I parked along a 10-mile loop, thinking that I could stop by my car after the first loop and get more water. Two weeks after we had snow on the ground, the temperature climbed above 80 on Saturday. It was probably mid-70's while I was running. Beautiful, beautiful weather...unless you've been training in cold weather and are completely unprepared for the heat.
The first part of the run went OK. I've gotten spoiled with all the trails I've been running and company I've been having on runs, and my iPod just wasn't cutting it. Still, I was happy to be out and running again. Even so, I thought early on that if I was taking too long I could just cut the run short so I could meet my mom on time. Or instead of running the second loop I could run so far down the trail and then turn around. Or maybe I'd just run the other half on Sunday.
Can you see where this is going? The run got more difficult for me...mentally, not so much physically. I mean, I was tired, no question. But I kept stopping to walk. It was like when I first started running and I'd tell myself, "You can do it, you can do it," and then just...stop. By the time I got back to my car, I felt thoroughly defeated. I'd been mentally composing my blog post about my failed run for about 4 miles. Talk about your self-fulfilling prophecies!
I sat in my car, had a drink, and called my mom to tell her that I'd be on time after all. I sat in my car and sent a quick whiny blog post. I started driving home and realized what a big baby I was being. I totally had time to finish that second ten miles. But I'd already changed plans with my mom twice, and I don't get to see her nearly enough. So...I left the run in the bag and headed home. I'm still annoyed with myself, but I'm letting it go. Let that be a lesson to me about talking myself out of something I know I can do. I need to start making one of Amanda's collages. Or at least ban the RISC (Running is Stupid Club) from my solo runs.
Sunday, April 10, 2011
Exactly one year ago today, I ran my first race since competing in grade school field day. I signed up for the Go! St. Louis 5K after my sister-in-law suggested it and faithfully trained using the Couch to 5K plan. I was a total non-runner. Those first 1-minute run intervals hurt, and then the 5 minute intervals hurt. The 8 minute intervals were scary, and the first 20-minute run seemed downright impossible. But the plan said I could do it, so I did.
I posted obsessively about my training on Facebook (something that will come as no surprise to those of you who are my Facebook friends...sorry for clogging up your wall with my overuse). I was so excited and nervous. I can remember driving there with my sister-in-law and being disappointed that neither of our husbands were there to take pictures of such a momentous event for us.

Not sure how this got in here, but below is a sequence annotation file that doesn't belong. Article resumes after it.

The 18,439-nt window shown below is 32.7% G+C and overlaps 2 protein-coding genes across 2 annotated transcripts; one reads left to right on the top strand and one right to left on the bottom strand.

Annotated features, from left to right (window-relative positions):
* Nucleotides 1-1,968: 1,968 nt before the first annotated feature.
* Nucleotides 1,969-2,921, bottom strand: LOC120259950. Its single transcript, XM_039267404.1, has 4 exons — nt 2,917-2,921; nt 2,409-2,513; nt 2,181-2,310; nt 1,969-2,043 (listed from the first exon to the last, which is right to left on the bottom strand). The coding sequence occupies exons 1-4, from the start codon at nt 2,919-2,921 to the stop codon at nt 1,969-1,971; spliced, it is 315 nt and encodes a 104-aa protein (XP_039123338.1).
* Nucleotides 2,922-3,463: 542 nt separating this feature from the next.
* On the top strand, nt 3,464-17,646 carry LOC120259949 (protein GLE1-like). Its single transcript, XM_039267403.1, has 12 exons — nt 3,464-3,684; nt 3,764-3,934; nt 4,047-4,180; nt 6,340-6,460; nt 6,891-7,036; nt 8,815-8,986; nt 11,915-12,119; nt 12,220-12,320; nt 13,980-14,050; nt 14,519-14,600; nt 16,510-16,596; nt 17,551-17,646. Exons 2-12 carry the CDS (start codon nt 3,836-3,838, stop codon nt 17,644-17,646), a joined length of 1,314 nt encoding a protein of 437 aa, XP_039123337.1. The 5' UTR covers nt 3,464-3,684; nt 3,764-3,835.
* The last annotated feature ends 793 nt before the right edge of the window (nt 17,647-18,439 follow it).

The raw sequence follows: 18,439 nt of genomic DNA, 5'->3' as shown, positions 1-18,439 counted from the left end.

|Pre-race shot of the finish line|
I pushed hard to cross the finish line before thirty minutes, and I did it: 29:13. I watched for my sister-in-law and cheered her in. We grabbed a couple of food items, snapped some pictures, and headed for home.
|Sadly, I don't look much different now.|
|So proud of ourselves! :)|
Run: (4) additional 5Ks (PR 28 min)
(2) 10Ks (PR 58:37)
(1) 7.8 mile trail race (2:21)
(1) 15K trail race (1:43)
(1) 10 mile race
(1) 20K trail race (2:20)
(2) half marathons (PR 1:58:37)
...and my first marathon is on May 1.
(202) blog posts (most, but not all about running)
(75) new blog followers and countless new blog friends
It's been a busy year. While I'm a little sad that I won't be able to slip into conversations that I've only been running a year, I'm really excited to see what the next year holds.
Saturday, April 9, 2011
I'm about 20 miles short on the week. Went out for my last long run before the marathon, and I completely wasn't feeling it. More mental than physical. Cut my 20-mile run in half and went home.
I wonder how long it'll take me to walk 26.2 miles.
Sunday, April 3, 2011
I don't even really know what I did to my foot. I'm not even sure which part of my foot is hurt. Sometimes it's the heel, sometimes it's the ankle, sometimes it's the achilles. I've been icing it and taking ibuprofen, and last weekend I thought I was getting better. I did a 20-mile run (with ibuprofen) without having foot problems. Awesome! And then my next two runs, each just two miles, hurt. I gave myself a couple days off and started wondering about the weekend.
My marathon is less than a month away. Counting this weekend, I have time for probably two more long runs before tapering. This is my first marathon, so I'd really like to go into it feeling prepared. On Friday, though, my foot was still hurting, and I was trying hard to avoid making the right decision. I posted on facebook and twitter: Trying to decide whether to do my long run tomorrow on a hurting foot or bag the run and do a long or trail ride. Suggestions? Oh, yeah. There were suggestions.
Stay off the foot!
Better 90% trained than 50% injured.
Skip the run.
And yeah, I knew that. I knew that. But I needed someone else to tell me. So, thanks Darin, Sasha, Debbi, Mike, Melissa, and Adam for telling me what I didn't want to hear.
Decision made, more or less, then I posted a link to a Trailnet ride for Saturday. None of my bike friends bit, but then I got an email from Ms. Sasha Petrosevitch. We had never met, but we have some of the same friends, and I've been reading her blog for a while. We'd commented back and forth on Daily Mile and Facebook, but I never would've thought to ask her to go ride with me because we are so not on the same level. God must've known I'd waver on the run-skipping and wanted to make sure I stayed off my feet, though, because Sasha was emailing to see if we could work out a ride time on Saturday.